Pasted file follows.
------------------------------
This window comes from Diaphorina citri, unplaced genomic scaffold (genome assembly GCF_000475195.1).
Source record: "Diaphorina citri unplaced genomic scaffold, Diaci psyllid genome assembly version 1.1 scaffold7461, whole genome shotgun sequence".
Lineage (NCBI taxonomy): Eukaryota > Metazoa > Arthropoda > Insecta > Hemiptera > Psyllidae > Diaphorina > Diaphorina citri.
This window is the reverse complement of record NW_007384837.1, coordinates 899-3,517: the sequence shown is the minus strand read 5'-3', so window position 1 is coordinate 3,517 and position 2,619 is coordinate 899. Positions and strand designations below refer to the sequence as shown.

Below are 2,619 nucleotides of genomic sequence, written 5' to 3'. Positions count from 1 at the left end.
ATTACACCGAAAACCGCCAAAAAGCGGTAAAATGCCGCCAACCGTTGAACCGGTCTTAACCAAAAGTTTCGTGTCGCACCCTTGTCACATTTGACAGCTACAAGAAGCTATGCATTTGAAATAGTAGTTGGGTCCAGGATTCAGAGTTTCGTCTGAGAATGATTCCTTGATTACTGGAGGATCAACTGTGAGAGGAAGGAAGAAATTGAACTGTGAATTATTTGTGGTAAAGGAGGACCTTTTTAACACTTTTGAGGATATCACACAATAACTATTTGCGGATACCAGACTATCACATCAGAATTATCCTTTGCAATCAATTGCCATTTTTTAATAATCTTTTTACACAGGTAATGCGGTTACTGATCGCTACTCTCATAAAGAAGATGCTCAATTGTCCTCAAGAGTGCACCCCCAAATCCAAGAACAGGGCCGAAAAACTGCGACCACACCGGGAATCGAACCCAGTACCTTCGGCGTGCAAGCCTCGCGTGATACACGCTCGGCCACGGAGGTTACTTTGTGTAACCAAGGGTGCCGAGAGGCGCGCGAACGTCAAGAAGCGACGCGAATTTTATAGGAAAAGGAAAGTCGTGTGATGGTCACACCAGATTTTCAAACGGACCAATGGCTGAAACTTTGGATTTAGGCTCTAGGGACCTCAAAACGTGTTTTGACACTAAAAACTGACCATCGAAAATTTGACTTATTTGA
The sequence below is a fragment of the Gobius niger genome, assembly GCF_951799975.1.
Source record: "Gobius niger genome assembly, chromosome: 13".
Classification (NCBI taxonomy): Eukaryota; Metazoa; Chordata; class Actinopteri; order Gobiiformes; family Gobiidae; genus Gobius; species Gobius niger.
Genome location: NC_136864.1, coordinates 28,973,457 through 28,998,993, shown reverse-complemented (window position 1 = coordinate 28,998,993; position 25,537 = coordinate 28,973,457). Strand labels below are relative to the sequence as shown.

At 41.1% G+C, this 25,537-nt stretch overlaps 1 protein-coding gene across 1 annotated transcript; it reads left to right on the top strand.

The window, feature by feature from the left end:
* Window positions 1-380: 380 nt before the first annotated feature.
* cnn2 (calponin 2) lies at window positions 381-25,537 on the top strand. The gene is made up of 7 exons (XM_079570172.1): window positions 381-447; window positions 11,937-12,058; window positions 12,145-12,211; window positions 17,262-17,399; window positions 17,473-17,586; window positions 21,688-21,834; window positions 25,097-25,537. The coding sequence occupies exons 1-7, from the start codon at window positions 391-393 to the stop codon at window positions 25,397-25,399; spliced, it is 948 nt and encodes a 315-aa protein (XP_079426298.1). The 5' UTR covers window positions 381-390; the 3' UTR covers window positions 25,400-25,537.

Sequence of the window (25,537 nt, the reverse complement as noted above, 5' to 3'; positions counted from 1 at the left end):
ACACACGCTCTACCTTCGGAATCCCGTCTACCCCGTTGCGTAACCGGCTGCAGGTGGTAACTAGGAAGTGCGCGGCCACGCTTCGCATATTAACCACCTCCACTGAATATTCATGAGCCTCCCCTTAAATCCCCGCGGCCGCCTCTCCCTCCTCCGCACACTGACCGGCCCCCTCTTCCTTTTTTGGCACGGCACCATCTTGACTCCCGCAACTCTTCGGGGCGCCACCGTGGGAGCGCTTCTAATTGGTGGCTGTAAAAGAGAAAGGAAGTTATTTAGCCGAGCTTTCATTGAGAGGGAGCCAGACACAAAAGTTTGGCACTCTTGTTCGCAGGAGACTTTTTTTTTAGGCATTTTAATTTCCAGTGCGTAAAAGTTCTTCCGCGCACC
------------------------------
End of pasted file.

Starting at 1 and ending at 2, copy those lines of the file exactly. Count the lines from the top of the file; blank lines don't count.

This window comes from Diaphorina citri, unplaced genomic scaffold (genome assembly GCF_000475195.1).
Source record: "Diaphorina citri unplaced genomic scaffold, Diaci psyllid genome assembly version 1.1 scaffold7461, whole genome shotgun sequence".